Impact of Device Reliability and Route Exposure on Navigational Performance
Authors: Kellie D. Kennedya, James P. Blissa, Isabel L. Nunesb
Abstract: Some researchers now suggest that the relationship between signal reliability and behavior may not be mediated by trust in all circumstances. Driving is an ideal task domain for investigating the reliability-trust relationship because drivers increasingly rely on automated navigational systems for guidance. The primary goal of this investigation was to evaluate participant performance in a simulated navigational task while using a navigational aid with a specified level of reliability (75% or 95%). We predicted that drivers would choose to comply with an aid more often when the expected reliability was high than when it was low. Participants were provided cursory exposure to a target route to provide route familiarity. Performance measures included speed, duration, distance, time stopped, time moving, time out, and task success. We found no significant effect of reliability on any of the driving performance measures; however, performance significantly improved for repeated task presentation. We contend that route exposure and navigational aid experience influenced driver performance more than the stated aid reliability. These results yield further information about the limitations of evaluating automation trust using behavioral measures.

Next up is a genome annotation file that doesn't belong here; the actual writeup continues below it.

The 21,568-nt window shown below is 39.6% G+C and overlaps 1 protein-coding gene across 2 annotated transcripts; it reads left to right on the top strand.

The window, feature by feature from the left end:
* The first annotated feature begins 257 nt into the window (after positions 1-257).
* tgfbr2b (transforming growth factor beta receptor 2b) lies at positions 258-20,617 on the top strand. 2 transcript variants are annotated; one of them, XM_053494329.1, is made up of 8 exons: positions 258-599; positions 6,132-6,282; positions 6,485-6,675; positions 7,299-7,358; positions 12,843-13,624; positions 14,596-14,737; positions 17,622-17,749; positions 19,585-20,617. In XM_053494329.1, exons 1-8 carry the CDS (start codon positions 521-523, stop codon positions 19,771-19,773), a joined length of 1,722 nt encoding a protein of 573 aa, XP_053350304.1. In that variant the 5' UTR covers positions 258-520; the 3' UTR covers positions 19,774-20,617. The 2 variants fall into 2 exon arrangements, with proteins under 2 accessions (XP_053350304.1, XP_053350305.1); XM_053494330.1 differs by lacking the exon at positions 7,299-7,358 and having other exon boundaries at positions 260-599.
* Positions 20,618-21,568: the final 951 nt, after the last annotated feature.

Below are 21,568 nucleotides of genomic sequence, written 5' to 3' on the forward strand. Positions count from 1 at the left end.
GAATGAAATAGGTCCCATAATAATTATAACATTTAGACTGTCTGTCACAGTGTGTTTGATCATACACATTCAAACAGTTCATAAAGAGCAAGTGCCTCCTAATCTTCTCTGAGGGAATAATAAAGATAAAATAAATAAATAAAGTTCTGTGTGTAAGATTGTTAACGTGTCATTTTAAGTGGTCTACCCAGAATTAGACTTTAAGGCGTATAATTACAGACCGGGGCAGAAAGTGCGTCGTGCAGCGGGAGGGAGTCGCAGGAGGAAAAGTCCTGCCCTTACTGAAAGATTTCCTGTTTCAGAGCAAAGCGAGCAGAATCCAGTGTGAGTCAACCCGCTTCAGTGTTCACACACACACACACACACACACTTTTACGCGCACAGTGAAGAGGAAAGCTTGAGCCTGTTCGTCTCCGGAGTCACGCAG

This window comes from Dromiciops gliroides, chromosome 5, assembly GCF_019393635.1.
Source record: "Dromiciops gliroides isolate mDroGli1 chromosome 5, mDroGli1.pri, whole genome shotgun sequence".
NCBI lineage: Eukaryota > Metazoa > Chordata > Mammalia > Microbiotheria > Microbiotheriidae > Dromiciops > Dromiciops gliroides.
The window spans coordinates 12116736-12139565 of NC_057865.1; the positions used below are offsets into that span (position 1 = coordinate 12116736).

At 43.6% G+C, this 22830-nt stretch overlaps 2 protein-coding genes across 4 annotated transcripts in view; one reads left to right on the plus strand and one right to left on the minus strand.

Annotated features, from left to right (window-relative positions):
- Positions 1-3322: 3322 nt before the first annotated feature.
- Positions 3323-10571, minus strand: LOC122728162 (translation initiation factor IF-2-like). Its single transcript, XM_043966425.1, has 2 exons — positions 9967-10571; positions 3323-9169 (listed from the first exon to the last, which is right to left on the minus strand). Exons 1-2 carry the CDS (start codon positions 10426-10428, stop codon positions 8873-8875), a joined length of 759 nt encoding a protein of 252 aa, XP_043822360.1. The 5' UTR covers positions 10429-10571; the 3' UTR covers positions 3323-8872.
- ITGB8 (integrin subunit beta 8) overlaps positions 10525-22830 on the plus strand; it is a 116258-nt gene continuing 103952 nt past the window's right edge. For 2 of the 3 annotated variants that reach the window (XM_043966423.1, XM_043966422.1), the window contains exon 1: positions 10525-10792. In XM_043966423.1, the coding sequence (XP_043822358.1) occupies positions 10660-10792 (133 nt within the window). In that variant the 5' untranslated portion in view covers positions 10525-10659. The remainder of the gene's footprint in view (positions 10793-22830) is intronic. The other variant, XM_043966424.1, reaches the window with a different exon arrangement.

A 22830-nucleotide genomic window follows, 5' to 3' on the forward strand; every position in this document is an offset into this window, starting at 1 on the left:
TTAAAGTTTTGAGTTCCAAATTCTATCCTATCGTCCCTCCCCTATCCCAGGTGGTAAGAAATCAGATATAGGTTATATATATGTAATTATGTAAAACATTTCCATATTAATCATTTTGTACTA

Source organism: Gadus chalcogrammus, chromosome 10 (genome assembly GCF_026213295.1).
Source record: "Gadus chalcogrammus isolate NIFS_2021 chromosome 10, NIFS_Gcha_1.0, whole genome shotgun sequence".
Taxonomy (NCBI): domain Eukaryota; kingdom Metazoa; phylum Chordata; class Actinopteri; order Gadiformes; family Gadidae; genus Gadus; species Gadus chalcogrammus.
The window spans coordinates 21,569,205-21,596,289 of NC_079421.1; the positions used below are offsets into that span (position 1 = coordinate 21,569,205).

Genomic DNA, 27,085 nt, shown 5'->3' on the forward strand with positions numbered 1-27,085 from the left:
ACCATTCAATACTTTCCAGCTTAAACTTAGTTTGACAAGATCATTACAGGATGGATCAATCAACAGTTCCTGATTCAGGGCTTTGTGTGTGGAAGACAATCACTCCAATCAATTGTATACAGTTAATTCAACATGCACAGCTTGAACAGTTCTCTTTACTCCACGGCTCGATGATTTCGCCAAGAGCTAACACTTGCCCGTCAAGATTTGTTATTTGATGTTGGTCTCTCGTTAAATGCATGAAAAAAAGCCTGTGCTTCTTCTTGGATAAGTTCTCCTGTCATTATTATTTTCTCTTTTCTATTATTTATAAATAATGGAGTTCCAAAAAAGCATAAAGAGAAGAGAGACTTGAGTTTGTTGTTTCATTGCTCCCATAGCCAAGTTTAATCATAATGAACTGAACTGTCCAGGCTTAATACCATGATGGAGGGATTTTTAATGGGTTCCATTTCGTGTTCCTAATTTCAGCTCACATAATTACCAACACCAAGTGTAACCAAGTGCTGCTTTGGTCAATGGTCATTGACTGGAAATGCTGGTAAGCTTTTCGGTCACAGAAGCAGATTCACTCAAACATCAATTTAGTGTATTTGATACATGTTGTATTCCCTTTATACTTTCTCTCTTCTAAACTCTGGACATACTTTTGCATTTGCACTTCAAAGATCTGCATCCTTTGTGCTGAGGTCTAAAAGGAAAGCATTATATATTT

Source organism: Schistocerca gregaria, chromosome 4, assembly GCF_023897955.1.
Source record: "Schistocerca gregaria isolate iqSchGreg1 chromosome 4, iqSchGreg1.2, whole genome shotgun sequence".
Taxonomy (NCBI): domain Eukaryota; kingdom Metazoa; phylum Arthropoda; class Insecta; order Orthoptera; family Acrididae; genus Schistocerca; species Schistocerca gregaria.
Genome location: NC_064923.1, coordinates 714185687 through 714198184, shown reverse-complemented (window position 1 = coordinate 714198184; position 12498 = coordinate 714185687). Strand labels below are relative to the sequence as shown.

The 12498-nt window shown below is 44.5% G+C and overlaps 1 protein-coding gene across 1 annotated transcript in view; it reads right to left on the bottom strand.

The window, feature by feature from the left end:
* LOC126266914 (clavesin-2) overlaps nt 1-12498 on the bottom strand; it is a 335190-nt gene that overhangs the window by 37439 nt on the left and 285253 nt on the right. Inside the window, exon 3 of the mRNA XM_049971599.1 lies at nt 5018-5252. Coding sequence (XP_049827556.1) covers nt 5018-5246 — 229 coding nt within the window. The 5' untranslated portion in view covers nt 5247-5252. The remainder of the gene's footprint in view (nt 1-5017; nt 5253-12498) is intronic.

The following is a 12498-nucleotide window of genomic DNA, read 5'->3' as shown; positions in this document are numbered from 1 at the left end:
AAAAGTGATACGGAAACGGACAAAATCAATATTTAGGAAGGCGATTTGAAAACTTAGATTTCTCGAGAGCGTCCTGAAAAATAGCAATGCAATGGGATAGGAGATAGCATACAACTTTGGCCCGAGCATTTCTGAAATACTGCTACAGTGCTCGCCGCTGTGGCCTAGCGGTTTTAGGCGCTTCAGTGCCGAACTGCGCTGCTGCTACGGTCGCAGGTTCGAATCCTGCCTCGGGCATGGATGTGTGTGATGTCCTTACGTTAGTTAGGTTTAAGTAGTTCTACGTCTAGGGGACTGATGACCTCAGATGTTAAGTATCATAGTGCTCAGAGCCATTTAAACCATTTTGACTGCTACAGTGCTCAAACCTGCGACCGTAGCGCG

Keywords: Reliability, Navigation, Trust, Driving, Automation
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